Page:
(Pictured L-R: Lauren Eddy, Adrian Bosich, Aicha Wijland, Michael Lynch)
CHE Proximity Melbourne copywriter Lauren Eddy and art director Aicha Wijland – winners of the MADC + LIA ‘Pitch a ride to Vegas’ competition – are representing Australia at the 2019 LIA Creative LIAisons program in Las Vegas. The program features some of the world’s most respected creative directors as speakers. Here Eddy and Wijland continue to report exclusively for CB.
Today was what we all came here for. A pool party.
And to watch some of the best campaigns of 2019 get torn a new one. Today was judgement day.
I chose to sit in the Production and Post-production jury room today, because I believe in the importance of craft. The parts I was looking forward to most were the animation and music video categories (for anyone who knows me, this is not surprising in the slightest). It was really interesting to hear the jurors’ conversation about style. Again, an animation or music video could have been executed flawlessly – but was it something we haven’t seen before? Is it something fresh? Has it been seen in this context before? Does it go beyond just serving the story? These questions ultimately decided the prizes awarded.
One of the overall takeaways for me today was that creativity doesn’t stop at the idea, or even just the treatment. Every single detail along the way should be decided with this in mind. There was a lot of debate in the room about solutions that work and serve the ad, but lack any additional creative perspective.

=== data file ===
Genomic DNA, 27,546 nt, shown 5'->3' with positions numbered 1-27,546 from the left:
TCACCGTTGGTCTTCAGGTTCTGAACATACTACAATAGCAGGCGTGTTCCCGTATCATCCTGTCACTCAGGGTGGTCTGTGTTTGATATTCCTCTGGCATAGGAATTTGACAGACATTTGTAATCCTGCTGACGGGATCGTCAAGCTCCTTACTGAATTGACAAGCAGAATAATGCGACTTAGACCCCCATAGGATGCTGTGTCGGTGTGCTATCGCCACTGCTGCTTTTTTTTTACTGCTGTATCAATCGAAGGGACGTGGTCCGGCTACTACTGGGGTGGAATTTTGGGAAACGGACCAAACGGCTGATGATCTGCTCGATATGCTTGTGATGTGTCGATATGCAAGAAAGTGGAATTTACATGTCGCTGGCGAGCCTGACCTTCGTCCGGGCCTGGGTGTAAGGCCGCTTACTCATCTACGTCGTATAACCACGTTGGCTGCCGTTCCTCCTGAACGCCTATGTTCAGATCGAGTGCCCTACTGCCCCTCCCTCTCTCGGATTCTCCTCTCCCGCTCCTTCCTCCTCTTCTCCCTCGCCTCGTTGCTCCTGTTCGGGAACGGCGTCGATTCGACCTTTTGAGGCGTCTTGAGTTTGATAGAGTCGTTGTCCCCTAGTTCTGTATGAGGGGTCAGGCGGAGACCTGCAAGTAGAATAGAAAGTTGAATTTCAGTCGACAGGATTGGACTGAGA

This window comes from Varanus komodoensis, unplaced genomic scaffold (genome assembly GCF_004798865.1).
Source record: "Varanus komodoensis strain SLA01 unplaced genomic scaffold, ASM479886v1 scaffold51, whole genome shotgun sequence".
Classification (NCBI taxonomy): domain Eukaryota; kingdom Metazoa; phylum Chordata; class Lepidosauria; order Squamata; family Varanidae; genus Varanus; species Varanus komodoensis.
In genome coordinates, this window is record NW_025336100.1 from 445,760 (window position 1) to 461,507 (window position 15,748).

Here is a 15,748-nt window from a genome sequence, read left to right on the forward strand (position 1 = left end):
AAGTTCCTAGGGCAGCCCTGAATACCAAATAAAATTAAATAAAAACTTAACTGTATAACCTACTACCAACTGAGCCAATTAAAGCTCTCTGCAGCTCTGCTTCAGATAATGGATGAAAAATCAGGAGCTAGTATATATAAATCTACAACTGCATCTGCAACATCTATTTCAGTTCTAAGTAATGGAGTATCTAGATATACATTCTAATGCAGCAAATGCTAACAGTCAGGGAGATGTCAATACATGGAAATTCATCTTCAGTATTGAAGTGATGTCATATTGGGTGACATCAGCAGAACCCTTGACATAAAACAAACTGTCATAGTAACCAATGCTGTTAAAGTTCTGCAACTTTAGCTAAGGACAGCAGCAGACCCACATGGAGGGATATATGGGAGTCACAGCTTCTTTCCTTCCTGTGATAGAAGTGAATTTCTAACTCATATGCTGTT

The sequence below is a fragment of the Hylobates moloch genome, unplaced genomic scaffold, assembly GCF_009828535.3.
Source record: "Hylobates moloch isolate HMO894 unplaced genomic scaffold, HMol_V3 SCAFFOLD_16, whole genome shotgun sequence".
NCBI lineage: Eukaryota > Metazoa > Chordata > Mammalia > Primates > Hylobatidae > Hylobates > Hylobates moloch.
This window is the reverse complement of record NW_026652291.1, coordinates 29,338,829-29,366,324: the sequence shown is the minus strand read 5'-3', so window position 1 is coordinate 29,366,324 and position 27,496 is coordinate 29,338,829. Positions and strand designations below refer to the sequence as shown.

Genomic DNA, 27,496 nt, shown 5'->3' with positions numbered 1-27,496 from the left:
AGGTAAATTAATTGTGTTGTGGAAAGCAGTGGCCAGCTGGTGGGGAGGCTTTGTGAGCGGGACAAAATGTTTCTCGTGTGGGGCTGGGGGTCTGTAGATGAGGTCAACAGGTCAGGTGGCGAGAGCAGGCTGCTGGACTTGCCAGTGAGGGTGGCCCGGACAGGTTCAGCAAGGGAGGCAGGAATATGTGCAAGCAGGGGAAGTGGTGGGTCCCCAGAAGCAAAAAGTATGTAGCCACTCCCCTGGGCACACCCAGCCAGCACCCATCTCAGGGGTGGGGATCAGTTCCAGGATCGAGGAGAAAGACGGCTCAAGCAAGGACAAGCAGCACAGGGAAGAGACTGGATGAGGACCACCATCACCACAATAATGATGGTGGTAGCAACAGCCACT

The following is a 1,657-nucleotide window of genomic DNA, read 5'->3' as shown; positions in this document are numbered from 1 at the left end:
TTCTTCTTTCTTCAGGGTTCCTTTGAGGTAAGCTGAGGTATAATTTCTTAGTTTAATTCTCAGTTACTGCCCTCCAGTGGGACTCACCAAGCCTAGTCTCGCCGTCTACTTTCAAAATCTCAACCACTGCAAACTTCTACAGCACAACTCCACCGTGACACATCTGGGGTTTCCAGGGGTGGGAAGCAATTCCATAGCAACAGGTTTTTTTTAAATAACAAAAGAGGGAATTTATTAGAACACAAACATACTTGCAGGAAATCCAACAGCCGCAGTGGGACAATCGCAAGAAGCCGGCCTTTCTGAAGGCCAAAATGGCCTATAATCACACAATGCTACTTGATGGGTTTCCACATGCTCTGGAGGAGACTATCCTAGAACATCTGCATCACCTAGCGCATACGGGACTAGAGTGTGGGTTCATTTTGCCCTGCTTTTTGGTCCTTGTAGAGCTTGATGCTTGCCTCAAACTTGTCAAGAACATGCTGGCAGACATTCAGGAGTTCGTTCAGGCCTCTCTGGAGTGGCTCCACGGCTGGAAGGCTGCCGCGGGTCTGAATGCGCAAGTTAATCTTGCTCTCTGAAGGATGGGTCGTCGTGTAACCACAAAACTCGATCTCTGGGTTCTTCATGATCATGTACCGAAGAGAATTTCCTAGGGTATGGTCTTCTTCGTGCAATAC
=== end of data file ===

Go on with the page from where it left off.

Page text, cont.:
There were also some interesting debates about the role of skill and the difficulty of certain executions. Diane Jackson told the room a great metaphor relating to this: a jazz saxophonist could be (very impressively) circular breathing throughout a whole song, but if it doesn’t sound good, it doesn’t matter how technically adept the musician is. Ultimately they judged on the end product rather than the process, which is an approach we agree with, and one Lauren’s room also touched on.
She sat in on the New and Social Influencer categories, which were really interesting but also really hard to define. How do you define what makes something ‘new’? And what counts as an influencer these days?
We were lucky enough to be able to speak up when we felt we needed to. And lucky we did. One particular LIAson’s articulate observations proved the importance of (and obvious lack of) diversity and inclusion in award judging rooms, especially when it comes to people with disabilities. Of course, this is really just a reflection on the industry and society as a whole, but it was amazing to see up close.
After today, we have a new respect for award jurors. It’s a job that requires a lot of endurance; we were only with them for about 7 hours or so, but this was the fourth day that they had sat down to deliberate. There were 19 hours of production entries sent in to LIA this year. Woof.
Tonight’s the big pool party. And apparently if you’re not schmoozing, you’re losing.